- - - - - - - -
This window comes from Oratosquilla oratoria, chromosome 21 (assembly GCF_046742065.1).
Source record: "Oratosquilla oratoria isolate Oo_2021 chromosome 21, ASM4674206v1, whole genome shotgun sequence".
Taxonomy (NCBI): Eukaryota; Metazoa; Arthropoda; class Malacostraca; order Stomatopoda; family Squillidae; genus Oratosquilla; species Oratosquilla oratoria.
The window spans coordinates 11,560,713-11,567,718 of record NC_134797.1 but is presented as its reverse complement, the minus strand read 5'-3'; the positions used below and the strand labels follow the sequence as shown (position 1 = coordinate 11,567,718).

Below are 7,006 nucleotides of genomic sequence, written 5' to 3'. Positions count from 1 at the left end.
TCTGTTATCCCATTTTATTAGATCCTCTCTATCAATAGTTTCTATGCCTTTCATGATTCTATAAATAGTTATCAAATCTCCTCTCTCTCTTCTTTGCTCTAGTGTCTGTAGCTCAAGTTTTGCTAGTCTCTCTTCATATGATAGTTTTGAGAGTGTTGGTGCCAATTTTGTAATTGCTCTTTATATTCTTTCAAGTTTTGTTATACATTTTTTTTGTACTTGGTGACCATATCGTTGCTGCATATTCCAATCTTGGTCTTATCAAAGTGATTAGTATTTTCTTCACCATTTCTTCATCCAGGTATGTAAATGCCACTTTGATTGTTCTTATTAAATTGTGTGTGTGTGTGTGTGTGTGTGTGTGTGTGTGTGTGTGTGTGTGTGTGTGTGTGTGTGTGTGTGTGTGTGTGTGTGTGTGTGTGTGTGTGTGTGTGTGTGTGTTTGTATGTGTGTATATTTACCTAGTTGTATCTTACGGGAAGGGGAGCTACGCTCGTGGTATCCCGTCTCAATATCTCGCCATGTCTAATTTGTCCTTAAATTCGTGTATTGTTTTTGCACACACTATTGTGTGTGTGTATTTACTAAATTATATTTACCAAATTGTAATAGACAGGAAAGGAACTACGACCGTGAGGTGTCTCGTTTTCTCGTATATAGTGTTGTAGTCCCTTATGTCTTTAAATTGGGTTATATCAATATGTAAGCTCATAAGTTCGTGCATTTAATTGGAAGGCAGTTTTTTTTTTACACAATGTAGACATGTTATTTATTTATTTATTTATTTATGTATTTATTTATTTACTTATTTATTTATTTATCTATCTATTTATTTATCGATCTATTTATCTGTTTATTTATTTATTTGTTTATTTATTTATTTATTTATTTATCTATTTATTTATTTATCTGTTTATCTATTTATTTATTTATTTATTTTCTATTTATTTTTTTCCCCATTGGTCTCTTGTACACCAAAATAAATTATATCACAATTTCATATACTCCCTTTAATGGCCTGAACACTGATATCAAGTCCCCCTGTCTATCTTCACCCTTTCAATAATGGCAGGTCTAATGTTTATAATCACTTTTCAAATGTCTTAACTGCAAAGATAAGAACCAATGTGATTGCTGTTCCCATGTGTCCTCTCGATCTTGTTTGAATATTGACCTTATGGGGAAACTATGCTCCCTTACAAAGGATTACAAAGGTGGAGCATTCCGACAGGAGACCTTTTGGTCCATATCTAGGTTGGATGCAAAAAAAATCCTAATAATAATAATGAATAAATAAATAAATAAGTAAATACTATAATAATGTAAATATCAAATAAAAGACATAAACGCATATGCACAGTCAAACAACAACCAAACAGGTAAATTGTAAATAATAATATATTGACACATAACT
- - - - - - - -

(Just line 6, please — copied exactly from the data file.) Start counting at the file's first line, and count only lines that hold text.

TCTGTTATCCCATTTTATTAGATCCTCTCTATCAATAGTTTCTATGCCTTTCATGATTCTATAAATAGTTATCAAATCTCCTCTCTCTCTTCTTTGCTCTAGTGTCTGTAGCTCAAGTTTTGCTAGTCTCTCTTCATATGATAGTTTTGAGAGTGTTGGTGCCAATTTTGTAATTGCTCTTTATATTCTTTCAAGTTTTGTTATACATTTTTTTTGTACTTGGTGACCATATCGTTGCTGCATATTCCAATCTTGGTCTTATCAAAGTGATTAGTATTTTCTTCACCATTTCTTCATCCAGGTATGTAAATGCCACTTTGATTGTTCTTATTAAATTGTGTGTGTGTGTGTGTGTGTGTGTGTGTGTGTGTGTGTGTGTGTGTGTGTGTGTGTGTGTGTGTGTGTGTGTGTGTGTGTGTGTGTGTGTGTGTGTGTGTGTGTTTGTATGTGTGTATATTTACCTAGTTGTATCTTACGGGAAGGGGAGCTACGCTCGTGGTATCCCGTCTCAATATCTCGCCATGTCTAATTTGTCCTTAAATTCGTGTATTGTTTTTGCACACACTATTGTGTGTGTGTATTTACTAAATTATATTTACCAAATTGTAATAGACAGGAAAGGAACTACGACCGTGAGGTGTCTCGTTTTCTCGTATATAGTGTTGTAGTCCCTTATGTCTTTAAATTGGGTTATATCAATATGTAAGCTCATAAGTTCGTGCATTTAATTGGAAGGCAGTTTTTTTTTTACACAATGTAGACATGTTATTTATTTATTTATTTATTTATGTATTTATTTATTTACTTATTTATTTATTTATCTATCTATTTATTTATCGATCTATTTATCTGTTTATTTATTTATTTGTTTATTTATTTATTTATTTATTTATCTATTTATTTATTTATCTGTTTATCTATTTATTTATTTATTTATTTTCTATTTATTTTTTTCCCCATTGGTCTCTTGTACACCAAAATAAATTATATCACAATTTCATATACTCCCTTTAATGGCCTGAACACTGATATCAAGTCCCCCTGTCTATCTTCACCCTTTCAATAATGGCAGGTCTAATGTTTATAATCACTTTTCAAATGTCTTAACTGCAAAGATAAGAACCAATGTGATTGCTGTTCCCATGTGTCCTCTCGATCTTGTTTGAATATTGACCTTATGGGGAAACTATGCTCCCTTACAAAGGATTACAAAGGTGGAGCATTCCGACAGGAGACCTTTTGGTCCATATCTAGGTTGGATGCAAAAAAAATCCTAATAATAATAATGAATAAATAAATAAATAAGTAAATACTATAATAATGTAAATATCAAATAAAAGACATAAACGCATATGCACAGTCAAACAACAACCAAACAGGTAAATTGTAAATAATAATATATTGACACATAACT